A dedicated environmentalist, Oaks was thrilled to discover bamboo fabric online. “Bamboo jersey is an excellent eco-conscious material,” she says. “Bamboo grows four feet a day, and you don’t need to spray with a lot of chemicals.” Oaks now uses bamboo jersey mixed with organic cotton and a soupçon of Spandex for about half of her dresses. Her business card reads, “FUSING FASHION AND ETHICS,” which means, she says, “try to be low impact, use sustainable fibers, use ethical factories and just be more conscious and responsible.” Currently working on her fifth and sixth collections, Oaks still considers herself a designer of wearable art rather than a fashionista. “This is me,” she says. “My name’s on it, so everything has to be just right.”


Allison Izu (Nagato) mastered the conservationist art of Decon/Recon long before the terms were invented. As a child, she used to cut up standard-issue Barbie clothes and resew them into Vogue-worthy outfits for her dolls. After graduating first in her class from Manhattan’s Fashion Institute of Technology, Izu came back to Honolulu and, while working for her family’s wastewater recycling business, started Reincarnation, featuring jersey tops hand-embellished with snippets of vintage fabric, obi cloth or aloha prints. In 2007 she launched a line for petite women, beginning with an assortment of denims (all with Hawaiian names); it’s called AI, which, besides being Izu’s initials, is the Japanese word for “love.”

This FIT graduate’s obsession with fit was born from personal frustration. “I’m 5’2”,” the designer explains, “and I had a terrible time finding jeans that fit. If you’re short and not a size 0, you’re out of luck.” Izu is erudite about the subtleties of proportion, and her goal is to create an entire wardrobe, in sizes 00 to 10, for the often-overlooked short but not necessarily small woman. Her audacious, award-winning riff on a traditional black kimono —high-slit skirt, one bare shoulder—shows that she has the design chops to do it with fearless flair. Izu’s social conscience is anything but diminutive; she devotes much of her spare time to environmental and altruistic pursuits, ranging from recycling and water conservation to serving on nonprofit boards to “trying to uplift the self-esteem of young girls” by example and mentoring. “When I was younger, sewing for my Barbies, I didn’t think I could ever grow up to be a fashion designer,” Izu muses. “How times have changed!”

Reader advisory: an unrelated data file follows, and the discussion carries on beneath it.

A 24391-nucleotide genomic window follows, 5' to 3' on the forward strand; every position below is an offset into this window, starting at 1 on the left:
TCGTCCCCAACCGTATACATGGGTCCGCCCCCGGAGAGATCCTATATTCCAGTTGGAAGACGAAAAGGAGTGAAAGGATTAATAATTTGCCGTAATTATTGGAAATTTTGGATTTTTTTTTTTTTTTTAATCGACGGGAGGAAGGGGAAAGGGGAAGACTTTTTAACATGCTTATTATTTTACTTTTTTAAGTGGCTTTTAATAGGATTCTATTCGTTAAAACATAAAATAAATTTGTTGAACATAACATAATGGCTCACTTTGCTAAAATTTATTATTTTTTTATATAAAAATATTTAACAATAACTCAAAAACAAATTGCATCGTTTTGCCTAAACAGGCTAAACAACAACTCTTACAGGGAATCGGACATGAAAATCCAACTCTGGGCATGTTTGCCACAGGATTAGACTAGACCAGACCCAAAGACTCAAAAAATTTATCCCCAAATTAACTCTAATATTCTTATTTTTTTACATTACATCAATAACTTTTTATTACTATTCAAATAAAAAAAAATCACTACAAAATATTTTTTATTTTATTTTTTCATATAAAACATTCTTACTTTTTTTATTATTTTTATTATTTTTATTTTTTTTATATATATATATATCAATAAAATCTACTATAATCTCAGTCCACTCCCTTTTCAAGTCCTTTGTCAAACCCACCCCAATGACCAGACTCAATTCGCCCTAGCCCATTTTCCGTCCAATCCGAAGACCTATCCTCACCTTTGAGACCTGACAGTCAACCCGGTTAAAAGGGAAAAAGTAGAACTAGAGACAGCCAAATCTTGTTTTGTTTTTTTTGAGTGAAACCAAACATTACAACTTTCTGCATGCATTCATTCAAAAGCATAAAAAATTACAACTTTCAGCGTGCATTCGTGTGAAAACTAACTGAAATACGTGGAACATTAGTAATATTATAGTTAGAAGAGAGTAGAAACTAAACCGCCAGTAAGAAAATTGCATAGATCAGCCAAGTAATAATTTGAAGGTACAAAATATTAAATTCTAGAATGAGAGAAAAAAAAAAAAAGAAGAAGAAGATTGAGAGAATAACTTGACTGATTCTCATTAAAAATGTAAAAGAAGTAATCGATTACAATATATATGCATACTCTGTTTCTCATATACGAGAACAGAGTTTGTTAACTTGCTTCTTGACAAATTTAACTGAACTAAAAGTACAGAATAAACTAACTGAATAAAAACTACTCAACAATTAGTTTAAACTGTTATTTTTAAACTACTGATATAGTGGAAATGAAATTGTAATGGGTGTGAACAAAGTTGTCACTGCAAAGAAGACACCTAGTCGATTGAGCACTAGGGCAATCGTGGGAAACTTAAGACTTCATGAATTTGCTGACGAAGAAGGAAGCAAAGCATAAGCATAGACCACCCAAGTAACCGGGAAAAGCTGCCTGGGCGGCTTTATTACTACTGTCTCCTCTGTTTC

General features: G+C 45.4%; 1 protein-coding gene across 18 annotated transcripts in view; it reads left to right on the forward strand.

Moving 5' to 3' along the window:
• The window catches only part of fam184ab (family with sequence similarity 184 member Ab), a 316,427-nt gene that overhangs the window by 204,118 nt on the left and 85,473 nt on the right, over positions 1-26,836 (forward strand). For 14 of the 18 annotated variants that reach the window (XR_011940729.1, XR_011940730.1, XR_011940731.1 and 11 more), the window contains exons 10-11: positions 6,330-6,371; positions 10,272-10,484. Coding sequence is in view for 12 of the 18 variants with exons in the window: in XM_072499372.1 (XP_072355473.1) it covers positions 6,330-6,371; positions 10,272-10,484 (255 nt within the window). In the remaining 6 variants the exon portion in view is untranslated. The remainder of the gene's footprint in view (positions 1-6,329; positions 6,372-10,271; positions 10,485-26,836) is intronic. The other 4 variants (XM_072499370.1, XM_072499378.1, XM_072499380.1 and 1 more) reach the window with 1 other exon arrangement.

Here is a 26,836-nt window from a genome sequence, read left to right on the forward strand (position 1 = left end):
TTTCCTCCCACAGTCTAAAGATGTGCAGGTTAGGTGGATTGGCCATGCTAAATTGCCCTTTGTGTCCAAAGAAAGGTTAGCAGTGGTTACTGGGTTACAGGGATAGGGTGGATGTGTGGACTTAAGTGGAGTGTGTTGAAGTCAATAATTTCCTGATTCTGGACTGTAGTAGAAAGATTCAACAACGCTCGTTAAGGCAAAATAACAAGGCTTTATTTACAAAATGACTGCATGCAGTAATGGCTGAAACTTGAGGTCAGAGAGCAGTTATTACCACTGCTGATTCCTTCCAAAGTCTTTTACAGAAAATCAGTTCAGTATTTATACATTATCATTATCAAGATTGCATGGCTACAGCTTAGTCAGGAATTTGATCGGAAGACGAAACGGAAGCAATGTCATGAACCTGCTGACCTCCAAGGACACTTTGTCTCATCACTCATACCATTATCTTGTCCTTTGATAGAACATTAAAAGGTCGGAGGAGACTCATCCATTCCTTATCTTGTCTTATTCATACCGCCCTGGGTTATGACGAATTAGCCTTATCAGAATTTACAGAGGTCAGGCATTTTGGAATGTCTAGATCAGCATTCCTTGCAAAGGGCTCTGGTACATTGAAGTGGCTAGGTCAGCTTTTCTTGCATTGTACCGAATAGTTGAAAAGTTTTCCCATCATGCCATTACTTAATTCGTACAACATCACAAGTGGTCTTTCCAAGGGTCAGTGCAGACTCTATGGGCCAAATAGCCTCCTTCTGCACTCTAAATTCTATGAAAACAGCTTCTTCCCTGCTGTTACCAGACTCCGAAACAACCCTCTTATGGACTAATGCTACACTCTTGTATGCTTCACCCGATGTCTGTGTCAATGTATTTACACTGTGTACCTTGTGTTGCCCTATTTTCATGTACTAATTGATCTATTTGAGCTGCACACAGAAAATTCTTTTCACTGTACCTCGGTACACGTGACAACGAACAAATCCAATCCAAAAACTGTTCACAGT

Call it pre-consumer recycling: Maui-based designer Maggie Coulombe takes vivid gossamer-silk pareus from Bali and transmogrifies them into ingenious garments that could go directly from the seashore to an awards-show red carpet—and sometimes do. A classically trained designer who sews with dervish speed, Coulombe can single-handedly crank out fifty impeccably finished garments in a day. (She earned a virtual Ph.D. in Decon/ Recon by doing alterations on Maui’s haute-est couture: Prada, Gucci, Chanel.) “Hard work isn’t work if you’re passionate about what you’re doing,” says Coulombe, who moved to Maui from Toronto in 1995 after marrying Canadian expat restaurateur Louis Coulombe. Her business partner, Arid Chappell (a Virginia-born filmmaker and jewelry designer), seconds that emotion: “We love what we do,”
he declares.

They love where they are, too: in an oceanfront boutique in Lahaina that has become a magnet for celebrities—Halle Berry, Teri Hatcher, Jennifer Love Hewitt and more—who are often photographed wearing Coulombe’s floaty, flattering, exuberant creations. The designer also has an atelier (by appointment) on O‘ahu, adding her verve to the arty mix in Chinatown. She and Chappell are outspoken partisans of the “keep it local” cause (“Made in Maui, all the way!”). They use only natural fibers and recyclable paper and are thinking of adding bamboo fabric to their repertoire. A compassionate conservationist at heart, Coulombe expresses concern about the talent drain. “We want to inspire people to stay here in the Islands,” she says. If aspiring designers want to see a real live made-in-Maui success story, they need look no further than 505 Front St. in Lahaina.

It’s tempting to look into a crystal ball and imagine the local scene ten years from now: Chinatown’s a spiffy, bustling fashion district; there’s a line around the block for the Aloha Wear Museum; design studios and local-flavor boutiques are as ubiquitous as the big juice-and-java chains. The way things are going, that isn’t a far-fetched scenario.

Whatever surprises the future might hold, this is a heady—and challenging—time for Hawai‘i’s new wave of fashion designers. As a frog once sang, “It’s not easy being green.” True, but any eco-goddess will tell you that it’s gratifying and necessary. Mu‘umu‘u Heaven’s Deb Mascia hits the recycled nail on the head: “Every little gesture helps the planet,” she says. “I really believe we can save the world, one dress at a time.” HH